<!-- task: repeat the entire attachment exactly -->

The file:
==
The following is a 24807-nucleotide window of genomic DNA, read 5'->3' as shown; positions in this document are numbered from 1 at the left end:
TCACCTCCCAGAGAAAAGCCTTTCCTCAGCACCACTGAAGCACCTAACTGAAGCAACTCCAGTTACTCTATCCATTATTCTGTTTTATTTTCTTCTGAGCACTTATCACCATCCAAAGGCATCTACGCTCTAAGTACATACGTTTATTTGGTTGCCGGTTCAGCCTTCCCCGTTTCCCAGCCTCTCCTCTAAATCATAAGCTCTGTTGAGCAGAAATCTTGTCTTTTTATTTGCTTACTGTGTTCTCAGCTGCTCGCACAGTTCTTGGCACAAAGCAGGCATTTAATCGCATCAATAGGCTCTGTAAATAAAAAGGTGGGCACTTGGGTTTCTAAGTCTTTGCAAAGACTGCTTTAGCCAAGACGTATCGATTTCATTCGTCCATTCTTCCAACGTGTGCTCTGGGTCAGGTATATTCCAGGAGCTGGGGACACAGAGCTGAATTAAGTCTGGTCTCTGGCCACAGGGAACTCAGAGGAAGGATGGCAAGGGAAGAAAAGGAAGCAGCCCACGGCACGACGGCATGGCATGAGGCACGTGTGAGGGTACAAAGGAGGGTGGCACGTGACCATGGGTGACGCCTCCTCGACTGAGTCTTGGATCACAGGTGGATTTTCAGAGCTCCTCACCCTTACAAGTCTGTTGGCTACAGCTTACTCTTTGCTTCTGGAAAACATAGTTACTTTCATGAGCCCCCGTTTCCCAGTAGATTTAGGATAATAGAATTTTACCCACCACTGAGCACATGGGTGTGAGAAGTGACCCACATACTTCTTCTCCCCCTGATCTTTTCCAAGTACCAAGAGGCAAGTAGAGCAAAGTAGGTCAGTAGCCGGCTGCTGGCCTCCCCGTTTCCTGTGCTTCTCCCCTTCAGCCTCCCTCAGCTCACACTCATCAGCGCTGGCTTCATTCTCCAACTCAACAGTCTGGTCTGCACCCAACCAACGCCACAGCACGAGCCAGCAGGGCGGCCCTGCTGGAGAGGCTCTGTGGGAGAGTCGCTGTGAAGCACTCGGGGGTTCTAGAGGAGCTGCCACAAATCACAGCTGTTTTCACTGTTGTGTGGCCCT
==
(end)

The following is a 24807-nucleotide window of genomic DNA, read 5'->3' as shown; positions in this document are numbered from 1 at the left end:
TCACCTCCCAGAGAAAAGCCTTTCCTCAGCACCACTGAAGCACCTAACTGAAGCAACTCCAGTTACTCTATCCATTATTCTGTTTTATTTTCTTCTGAGCACTTATCACCATCCAAAGGCATCTACGCTCTAAGTACATACGTTTATTTGGTTGCCGGTTCAGCCTTCCCCGTTTCCCAGCCTCTCCTCTAAATCATAAGCTCTGTTGAGCAGAAATCTTGTCTTTTTATTTGCTTACTGTGTTCTCAGCTGCTCGCACAGTTCTTGGCACAAAGCAGGCATTTAATCGCATCAATAGGCTCTGTAAATAAAAAGGTGGGCACTTGGGTTTCTAAGTCTTTGCAAAGACTGCTTTAGCCAAGACGTATCGATTTCATTCGTCCATTCTTCCAACGTGTGCTCTGGGTCAGGTATATTCCAGGAGCTGGGGACACAGAGCTGAATTAAGTCTGGTCTCTGGCCACAGGGAACTCAGAGGAAGGATGGCAAGGGAAGAAAAGGAAGCAGCCCACGGCACGACGGCATGGCATGAGGCACGTGTGAGGGTACAAAGGAGGGTGGCACGTGACCATGGGTGACGCCTCCTCGACTGAGTCTTGGATCACAGGTGGATTTTCAGAGCTCCTCACCCTTACAAGTCTGTTGGCTACAGCTTACTCTTTGCTTCTGGAAAACATAGTTACTTTCATGAGCCCCCGTTTCCCAGTAGATTTAGGATAATAGAATTTTACCCACCACTGAGCACATGGGTGTGAGAAGTGACCCACATACTTCTTCTCCCCCTGATCTTTTCCAAGTACCAAGAGGCAAGTAGAGCAAAGTAGGTCAGTAGCCGGCTGCTGGCCTCCCCGTTTCCTGTGCTTCTCCCCTTCAGCCTCCCTCAGCTCACACTCATCAGCGCTGGCTTCATTCTCCAACTCAACAGTCTGGTCTGCACCCAACCAACGCCACAGCACGAGCCAGCAGGGCGGCCCTGCTGGAGAGGCTCTGTGGGAGAGTCGCTGTGAAGCACTCGGGGGTTCTAGAGGAGCTGCCACAAATCACAGCTGTTTTCACTGTTGTGTGGCCCT